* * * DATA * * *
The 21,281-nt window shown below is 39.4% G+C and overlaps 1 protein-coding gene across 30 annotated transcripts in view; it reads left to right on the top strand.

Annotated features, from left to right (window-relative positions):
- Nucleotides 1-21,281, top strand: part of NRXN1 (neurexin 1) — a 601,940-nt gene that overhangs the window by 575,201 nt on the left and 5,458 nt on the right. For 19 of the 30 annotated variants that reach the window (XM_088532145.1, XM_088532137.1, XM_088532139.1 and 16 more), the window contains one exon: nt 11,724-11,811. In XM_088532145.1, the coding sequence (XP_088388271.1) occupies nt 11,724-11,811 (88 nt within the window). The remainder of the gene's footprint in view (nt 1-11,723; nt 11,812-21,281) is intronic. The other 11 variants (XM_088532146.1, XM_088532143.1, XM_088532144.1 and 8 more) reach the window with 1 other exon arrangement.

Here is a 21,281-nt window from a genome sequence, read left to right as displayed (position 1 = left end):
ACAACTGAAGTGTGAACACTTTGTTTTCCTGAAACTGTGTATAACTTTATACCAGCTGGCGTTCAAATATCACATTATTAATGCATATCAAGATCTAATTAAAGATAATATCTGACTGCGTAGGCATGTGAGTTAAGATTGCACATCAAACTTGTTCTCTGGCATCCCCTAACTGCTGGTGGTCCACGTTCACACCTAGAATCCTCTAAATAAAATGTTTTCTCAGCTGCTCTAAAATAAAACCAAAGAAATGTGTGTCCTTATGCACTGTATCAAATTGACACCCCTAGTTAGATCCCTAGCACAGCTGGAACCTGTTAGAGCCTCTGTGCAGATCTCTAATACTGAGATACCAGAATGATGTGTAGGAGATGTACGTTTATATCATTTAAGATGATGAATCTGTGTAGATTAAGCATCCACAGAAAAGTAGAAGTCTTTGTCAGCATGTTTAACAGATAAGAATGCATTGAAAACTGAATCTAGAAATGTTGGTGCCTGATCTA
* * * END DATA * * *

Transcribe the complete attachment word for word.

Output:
The 21,281-nt window shown below is 39.4% G+C and overlaps 1 protein-coding gene across 30 annotated transcripts in view; it reads left to right on the top strand.

Annotated features, from left to right (window-relative positions):
- Nucleotides 1-21,281, top strand: part of NRXN1 (neurexin 1) — a 601,940-nt gene that overhangs the window by 575,201 nt on the left and 5,458 nt on the right. For 19 of the 30 annotated variants that reach the window (XM_088532145.1, XM_088532137.1, XM_088532139.1 and 16 more), the window contains one exon: nt 11,724-11,811. In XM_088532145.1, the coding sequence (XP_088388271.1) occupies nt 11,724-11,811 (88 nt within the window). The remainder of the gene's footprint in view (nt 1-11,723; nt 11,812-21,281) is intronic. The other 11 variants (XM_088532146.1, XM_088532143.1, XM_088532144.1 and 8 more) reach the window with 1 other exon arrangement.

Here is a 21,281-nt window from a genome sequence, read left to right as displayed (position 1 = left end):
ACAACTGAAGTGTGAACACTTTGTTTTCCTGAAACTGTGTATAACTTTATACCAGCTGGCGTTCAAATATCACATTATTAATGCATATCAAGATCTAATTAAAGATAATATCTGACTGCGTAGGCATGTGAGTTAAGATTGCACATCAAACTTGTTCTCTGGCATCCCCTAACTGCTGGTGGTCCACGTTCACACCTAGAATCCTCTAAATAAAATGTTTTCTCAGCTGCTCTAAAATAAAACCAAAGAAATGTGTGTCCTTATGCACTGTATCAAATTGACACCCCTAGTTAGATCCCTAGCACAGCTGGAACCTGTTAGAGCCTCTGTGCAGATCTCTAATACTGAGATACCAGAATGATGTGTAGGAGATGTACGTTTATATCATTTAAGATGATGAATCTGTGTAGATTAAGCATCCACAGAAAAGTAGAAGTCTTTGTCAGCATGTTTAACAGATAAGAATGCATTGAAAACTGAATCTAGAAATGTTGGTGCCTGATCTA